Self Delusion and the Ten Commandments
“Self-delusion is pulling in your stomach when you step on the scales.”
-- Paul Sweeney, author
This week we’re getting in touch with a remarkably familiar passage in the Hebrew Bible—the Ten Commandments.
I can tell you from experience that a number of people look at these absolute guidelines for living, and from them they derive a sense of relief. I’ve had people tell me, “well, I guess I’m doing pretty well, because I’ve never broken any of the Ten Commandments.”
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The thing is, if someone is going to avoid breaking a vase, it’s not a wise idea to start chipping away at its edges. Because one of these days, it’s going to be one chip too many.
Chipping the Vase
By all means, congratulations that you haven’t knocked over a bank, or intentionally mowed down someone with your car. Congratulations that you’ve not been “coveting” your neighbor’s snowblower, or ignoring your elderly parents for over a year. But really, most of us don’t totally destroy a commandment all at once. We just chip away at it, in progressively small ways. It’s part of the way we practice self-delusion about the tiny sins we accumulate in our lives, like crumbs collect between the sofa cushions. They matter, and so do the consequences.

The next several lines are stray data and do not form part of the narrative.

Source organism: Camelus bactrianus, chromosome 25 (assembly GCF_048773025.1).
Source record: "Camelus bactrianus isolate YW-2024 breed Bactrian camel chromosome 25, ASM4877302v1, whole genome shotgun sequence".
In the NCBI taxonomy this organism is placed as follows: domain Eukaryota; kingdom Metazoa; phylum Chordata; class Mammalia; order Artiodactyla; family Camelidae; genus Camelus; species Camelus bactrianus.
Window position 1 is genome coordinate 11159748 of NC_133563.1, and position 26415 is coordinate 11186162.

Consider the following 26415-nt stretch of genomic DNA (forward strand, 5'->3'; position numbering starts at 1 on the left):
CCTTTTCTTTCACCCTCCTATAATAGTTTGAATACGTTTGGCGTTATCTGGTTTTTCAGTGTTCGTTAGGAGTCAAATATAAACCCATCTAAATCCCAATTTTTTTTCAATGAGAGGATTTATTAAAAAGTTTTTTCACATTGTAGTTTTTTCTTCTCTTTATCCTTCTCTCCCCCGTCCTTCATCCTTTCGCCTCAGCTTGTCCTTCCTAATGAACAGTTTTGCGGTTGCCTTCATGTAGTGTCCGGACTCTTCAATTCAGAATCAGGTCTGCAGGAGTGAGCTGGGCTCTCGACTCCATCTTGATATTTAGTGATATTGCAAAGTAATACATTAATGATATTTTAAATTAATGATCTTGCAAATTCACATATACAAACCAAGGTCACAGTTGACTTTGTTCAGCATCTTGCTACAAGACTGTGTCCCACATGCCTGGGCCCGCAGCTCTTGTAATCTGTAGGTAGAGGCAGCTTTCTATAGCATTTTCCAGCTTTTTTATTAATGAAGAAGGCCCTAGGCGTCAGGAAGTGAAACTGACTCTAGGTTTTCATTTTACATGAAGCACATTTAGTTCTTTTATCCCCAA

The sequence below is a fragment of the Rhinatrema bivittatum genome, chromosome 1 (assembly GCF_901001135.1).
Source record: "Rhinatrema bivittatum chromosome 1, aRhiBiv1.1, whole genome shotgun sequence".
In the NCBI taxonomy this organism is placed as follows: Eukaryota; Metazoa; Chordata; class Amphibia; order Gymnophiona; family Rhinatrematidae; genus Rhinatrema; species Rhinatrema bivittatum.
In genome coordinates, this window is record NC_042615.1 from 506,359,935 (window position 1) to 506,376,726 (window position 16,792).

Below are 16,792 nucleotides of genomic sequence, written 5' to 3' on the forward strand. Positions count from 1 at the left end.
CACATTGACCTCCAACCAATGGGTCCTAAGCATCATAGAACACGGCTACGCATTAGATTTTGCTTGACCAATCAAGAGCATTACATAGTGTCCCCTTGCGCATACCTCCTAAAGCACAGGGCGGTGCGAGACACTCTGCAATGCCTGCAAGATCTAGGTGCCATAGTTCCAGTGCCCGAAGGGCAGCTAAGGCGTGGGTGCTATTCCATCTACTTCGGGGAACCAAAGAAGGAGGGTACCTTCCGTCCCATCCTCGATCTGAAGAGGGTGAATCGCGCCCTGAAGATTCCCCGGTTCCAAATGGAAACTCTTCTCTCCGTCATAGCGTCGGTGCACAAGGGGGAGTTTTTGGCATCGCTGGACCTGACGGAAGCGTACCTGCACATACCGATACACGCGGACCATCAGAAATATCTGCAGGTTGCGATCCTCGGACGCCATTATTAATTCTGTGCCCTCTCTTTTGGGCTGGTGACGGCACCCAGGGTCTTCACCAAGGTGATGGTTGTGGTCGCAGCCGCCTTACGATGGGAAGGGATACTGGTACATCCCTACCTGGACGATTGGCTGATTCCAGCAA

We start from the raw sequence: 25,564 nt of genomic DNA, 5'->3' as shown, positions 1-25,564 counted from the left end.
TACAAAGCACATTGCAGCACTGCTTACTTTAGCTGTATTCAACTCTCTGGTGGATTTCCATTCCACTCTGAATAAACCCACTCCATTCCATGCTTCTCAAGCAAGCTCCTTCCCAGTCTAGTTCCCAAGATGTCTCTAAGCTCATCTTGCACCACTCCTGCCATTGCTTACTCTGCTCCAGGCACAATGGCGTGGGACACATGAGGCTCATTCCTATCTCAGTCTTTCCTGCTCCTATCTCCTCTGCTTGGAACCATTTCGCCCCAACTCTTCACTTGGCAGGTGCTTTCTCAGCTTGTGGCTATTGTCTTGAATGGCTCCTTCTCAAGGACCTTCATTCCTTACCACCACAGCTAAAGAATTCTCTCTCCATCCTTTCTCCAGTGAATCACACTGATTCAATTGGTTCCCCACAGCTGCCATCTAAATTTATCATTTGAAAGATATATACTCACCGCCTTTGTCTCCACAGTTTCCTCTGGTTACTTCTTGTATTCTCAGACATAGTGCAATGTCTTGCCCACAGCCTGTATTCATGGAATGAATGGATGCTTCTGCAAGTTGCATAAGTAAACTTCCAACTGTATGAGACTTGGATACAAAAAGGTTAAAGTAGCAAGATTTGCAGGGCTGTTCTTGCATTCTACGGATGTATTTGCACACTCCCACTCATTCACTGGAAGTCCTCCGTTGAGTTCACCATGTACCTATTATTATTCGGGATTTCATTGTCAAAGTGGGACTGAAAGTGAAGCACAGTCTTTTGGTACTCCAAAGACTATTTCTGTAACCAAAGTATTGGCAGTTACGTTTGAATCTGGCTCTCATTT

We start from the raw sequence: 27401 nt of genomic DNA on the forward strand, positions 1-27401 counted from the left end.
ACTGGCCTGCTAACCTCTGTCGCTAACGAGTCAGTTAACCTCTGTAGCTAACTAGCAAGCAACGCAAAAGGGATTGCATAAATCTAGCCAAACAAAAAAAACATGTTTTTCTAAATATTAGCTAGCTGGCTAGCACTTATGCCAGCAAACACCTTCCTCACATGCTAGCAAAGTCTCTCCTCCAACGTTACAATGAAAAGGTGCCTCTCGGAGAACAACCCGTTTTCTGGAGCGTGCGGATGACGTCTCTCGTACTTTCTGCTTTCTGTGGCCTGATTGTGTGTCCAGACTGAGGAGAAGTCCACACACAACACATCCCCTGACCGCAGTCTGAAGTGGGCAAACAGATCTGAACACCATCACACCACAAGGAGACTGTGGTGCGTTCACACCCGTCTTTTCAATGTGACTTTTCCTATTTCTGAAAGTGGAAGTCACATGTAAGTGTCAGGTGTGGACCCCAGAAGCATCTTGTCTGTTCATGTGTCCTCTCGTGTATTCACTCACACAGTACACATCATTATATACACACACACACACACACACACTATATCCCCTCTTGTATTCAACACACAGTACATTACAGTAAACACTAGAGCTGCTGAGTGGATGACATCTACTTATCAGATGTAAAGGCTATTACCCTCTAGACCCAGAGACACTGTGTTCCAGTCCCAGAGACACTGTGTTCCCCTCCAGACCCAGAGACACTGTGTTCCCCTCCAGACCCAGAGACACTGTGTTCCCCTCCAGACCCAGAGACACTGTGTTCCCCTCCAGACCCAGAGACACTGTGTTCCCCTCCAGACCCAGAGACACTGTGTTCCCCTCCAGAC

Personally, I find the stories of how we convince ourselves of our innocence to be often amusing.
Some years ago on Christmas Eve morning, my husband was inside the small Deli near our home, and had been chatting with the owner for a while. All of a sudden, there was a loud crash out front of the store. Since that’s where my husband had parked, he and the Deli owner ran outside, to see a man who had obviously started celebrating early with some holiday cheer. He had plowed his car into the back of ours. My husband walked up to his car window. “What were you doing, man? How did you hit my car?” The wobbly driver innocently declared, “You pulled out.”
We’ll spend some time with the more amusing aspects of human folly, and then with some of the more serious consequences of chipping the Ten Commandments in our daily lives.